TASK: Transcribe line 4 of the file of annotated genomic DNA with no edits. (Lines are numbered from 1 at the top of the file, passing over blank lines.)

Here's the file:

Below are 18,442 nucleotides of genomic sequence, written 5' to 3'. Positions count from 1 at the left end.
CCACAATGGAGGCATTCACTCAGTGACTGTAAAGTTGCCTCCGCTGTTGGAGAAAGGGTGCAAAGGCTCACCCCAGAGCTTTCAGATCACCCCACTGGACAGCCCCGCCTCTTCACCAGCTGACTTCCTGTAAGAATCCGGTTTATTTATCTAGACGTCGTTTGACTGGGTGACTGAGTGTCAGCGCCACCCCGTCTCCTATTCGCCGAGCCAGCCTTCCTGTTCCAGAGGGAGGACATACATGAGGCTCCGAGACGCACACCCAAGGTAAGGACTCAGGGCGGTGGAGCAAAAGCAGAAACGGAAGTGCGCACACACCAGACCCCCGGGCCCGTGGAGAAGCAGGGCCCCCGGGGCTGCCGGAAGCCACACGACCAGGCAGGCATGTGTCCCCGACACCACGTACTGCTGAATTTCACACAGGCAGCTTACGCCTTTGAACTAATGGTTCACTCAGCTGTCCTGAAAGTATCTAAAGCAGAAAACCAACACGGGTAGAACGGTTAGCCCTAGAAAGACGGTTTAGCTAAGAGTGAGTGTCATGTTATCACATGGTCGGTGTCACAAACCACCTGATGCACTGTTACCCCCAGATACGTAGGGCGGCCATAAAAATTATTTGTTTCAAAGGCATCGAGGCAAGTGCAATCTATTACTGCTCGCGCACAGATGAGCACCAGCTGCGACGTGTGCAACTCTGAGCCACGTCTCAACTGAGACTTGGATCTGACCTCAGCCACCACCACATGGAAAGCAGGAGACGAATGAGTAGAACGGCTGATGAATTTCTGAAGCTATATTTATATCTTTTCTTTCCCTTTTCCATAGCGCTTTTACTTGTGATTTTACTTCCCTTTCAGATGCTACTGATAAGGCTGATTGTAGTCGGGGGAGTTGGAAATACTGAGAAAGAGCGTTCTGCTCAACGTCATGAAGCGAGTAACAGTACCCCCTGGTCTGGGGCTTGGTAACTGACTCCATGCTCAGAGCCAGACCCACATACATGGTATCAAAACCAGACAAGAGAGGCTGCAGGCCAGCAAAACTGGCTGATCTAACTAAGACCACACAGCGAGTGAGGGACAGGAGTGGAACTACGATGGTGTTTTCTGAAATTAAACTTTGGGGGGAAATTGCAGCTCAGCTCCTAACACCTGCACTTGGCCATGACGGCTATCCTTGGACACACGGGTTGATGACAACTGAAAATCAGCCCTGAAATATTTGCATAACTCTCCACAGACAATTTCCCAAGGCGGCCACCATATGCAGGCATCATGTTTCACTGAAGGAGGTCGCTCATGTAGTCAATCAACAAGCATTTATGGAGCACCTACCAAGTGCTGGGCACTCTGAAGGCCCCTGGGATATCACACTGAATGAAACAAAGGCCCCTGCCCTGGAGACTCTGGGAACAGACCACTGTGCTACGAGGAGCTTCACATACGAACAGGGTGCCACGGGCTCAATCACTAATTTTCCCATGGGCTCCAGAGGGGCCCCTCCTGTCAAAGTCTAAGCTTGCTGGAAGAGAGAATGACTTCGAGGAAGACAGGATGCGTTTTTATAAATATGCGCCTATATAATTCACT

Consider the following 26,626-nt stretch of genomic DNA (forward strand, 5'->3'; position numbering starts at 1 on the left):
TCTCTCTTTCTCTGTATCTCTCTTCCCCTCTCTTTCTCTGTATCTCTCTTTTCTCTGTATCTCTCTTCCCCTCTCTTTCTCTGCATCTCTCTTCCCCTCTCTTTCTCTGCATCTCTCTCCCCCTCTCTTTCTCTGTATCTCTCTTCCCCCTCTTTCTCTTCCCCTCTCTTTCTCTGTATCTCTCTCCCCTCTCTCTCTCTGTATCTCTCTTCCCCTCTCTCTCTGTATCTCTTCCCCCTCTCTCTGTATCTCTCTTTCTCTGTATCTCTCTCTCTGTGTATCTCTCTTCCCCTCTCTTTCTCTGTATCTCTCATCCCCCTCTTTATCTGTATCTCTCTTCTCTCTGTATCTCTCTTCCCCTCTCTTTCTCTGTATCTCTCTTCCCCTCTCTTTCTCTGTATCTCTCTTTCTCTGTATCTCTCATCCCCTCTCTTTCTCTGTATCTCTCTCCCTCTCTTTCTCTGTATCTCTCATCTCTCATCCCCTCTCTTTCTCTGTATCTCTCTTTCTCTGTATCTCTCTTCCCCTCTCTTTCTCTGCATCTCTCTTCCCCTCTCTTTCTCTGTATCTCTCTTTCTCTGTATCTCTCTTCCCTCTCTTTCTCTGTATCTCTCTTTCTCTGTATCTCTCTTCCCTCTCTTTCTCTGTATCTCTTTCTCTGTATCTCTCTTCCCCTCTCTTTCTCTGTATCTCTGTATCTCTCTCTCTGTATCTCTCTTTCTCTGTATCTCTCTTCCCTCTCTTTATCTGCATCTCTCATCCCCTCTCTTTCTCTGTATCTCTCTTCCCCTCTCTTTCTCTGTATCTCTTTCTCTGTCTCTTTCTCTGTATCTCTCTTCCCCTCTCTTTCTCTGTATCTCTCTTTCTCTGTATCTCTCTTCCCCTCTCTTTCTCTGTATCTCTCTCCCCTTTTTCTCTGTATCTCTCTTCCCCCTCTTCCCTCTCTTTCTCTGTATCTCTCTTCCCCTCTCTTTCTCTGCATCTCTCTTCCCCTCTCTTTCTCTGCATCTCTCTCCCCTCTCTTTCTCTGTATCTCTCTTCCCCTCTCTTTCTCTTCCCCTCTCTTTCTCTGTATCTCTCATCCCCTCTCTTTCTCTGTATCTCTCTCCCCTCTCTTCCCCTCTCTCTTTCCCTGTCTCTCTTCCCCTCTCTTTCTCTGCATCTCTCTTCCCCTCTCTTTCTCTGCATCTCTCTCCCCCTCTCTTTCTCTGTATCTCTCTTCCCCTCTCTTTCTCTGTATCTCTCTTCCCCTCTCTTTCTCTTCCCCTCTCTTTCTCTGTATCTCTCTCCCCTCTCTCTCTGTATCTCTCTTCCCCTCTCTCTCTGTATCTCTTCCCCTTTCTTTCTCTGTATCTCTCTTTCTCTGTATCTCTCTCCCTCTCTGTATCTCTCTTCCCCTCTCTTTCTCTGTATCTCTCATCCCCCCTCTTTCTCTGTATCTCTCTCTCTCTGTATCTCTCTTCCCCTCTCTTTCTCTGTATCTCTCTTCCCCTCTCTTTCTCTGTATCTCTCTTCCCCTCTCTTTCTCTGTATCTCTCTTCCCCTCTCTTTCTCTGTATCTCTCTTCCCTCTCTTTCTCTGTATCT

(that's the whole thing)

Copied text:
TCTCTCTTTCTCTGTATCTCTCTTCCCCTCTCTTTCTCTGTATCTCTCTTTTCTCTGTATCTCTCTTCCCCTCTCTTTCTCTGCATCTCTCTTCCCCTCTCTTTCTCTGCATCTCTCTCCCCCTCTCTTTCTCTGTATCTCTCTTCCCCCTCTTTCTCTTCCCCTCTCTTTCTCTGTATCTCTCTCCCCTCTCTCTCTCTGTATCTCTCTTCCCCTCTCTCTCTGTATCTCTTCCCCCTCTCTCTGTATCTCTCTTTCTCTGTATCTCTCTCTCTGTGTATCTCTCTTCCCCTCTCTTTCTCTGTATCTCTCATCCCCCTCTTTATCTGTATCTCTCTTCTCTCTGTATCTCTCTTCCCCTCTCTTTCTCTGTATCTCTCTTCCCCTCTCTTTCTCTGTATCTCTCTTTCTCTGTATCTCTCATCCCCTCTCTTTCTCTGTATCTCTCTCCCTCTCTTTCTCTGTATCTCTCATCTCTCATCCCCTCTCTTTCTCTGTATCTCTCTTTCTCTGTATCTCTCTTCCCCTCTCTTTCTCTGCATCTCTCTTCCCCTCTCTTTCTCTGTATCTCTCTTTCTCTGTATCTCTCTTCCCTCTCTTTCTCTGTATCTCTCTTTCTCTGTATCTCTCTTCCCTCTCTTTCTCTGTATCTCTTTCTCTGTATCTCTCTTCCCCTCTCTTTCTCTGTATCTCTGTATCTCTCTCTCTGTATCTCTCTTTCTCTGTATCTCTCTTCCCTCTCTTTATCTGCATCTCTCATCCCCTCTCTTTCTCTGTATCTCTCTTCCCCTCTCTTTCTCTGTATCTCTTTCTCTGTCTCTTTCTCTGTATCTCTCTTCCCCTCTCTTTCTCTGTATCTCTCTTTCTCTGTATCTCTCTTCCCCTCTCTTTCTCTGTATCTCTCTCCCCTTTTTCTCTGTATCTCTCTTCCCCCTCTTCCCTCTCTTTCTCTGTATCTCTCTTCCCCTCTCTTTCTCTGCATCTCTCTTCCCCTCTCTTTCTCTGCATCTCTCTCCCCTCTCTTTCTCTGTATCTCTCTTCCCCTCTCTTTCTCTTCCCCTCTCTTTCTCTGTATCTCTCATCCCCTCTCTTTCTCTGTATCTCTCTCCCCTCTCTTCCCCTCTCTCTTTCCCTGTCTCTCTTCCCCTCTCTTTCTCTGCATCTCTCTTCCCCTCTCTTTCTCTGCATCTCTCTCCCCCTCTCTTTCTCTGTATCTCTCTTCCCCTCTCTTTCTCTGTATCTCTCTTCCCCTCTCTTTCTCTTCCCCTCTCTTTCTCTGTATCTCTCTCCCCTCTCTCTCTGTATCTCTCTTCCCCTCTCTCTCTGTATCTCTTCCCCTTTCTTTCTCTGTATCTCTCTTTCTCTGTATCTCTCTCCCTCTCTGTATCTCTCTTCCCCTCTCTTTCTCTGTATCTCTCATCCCCCCTCTTTCTCTGTATCTCTCTCTCTCTGTATCTCTCTTCCCCTCTCTTTCTCTGTATCTCTCTTCCCCTCTCTTTCTCTGTATCTCTCTTCCCCTCTCTTTCTCTGTATCTCTCTTCCCCTCTCTTTCTCTGTATCTCTCTTCCCTCTCTTTCTCTGTATCT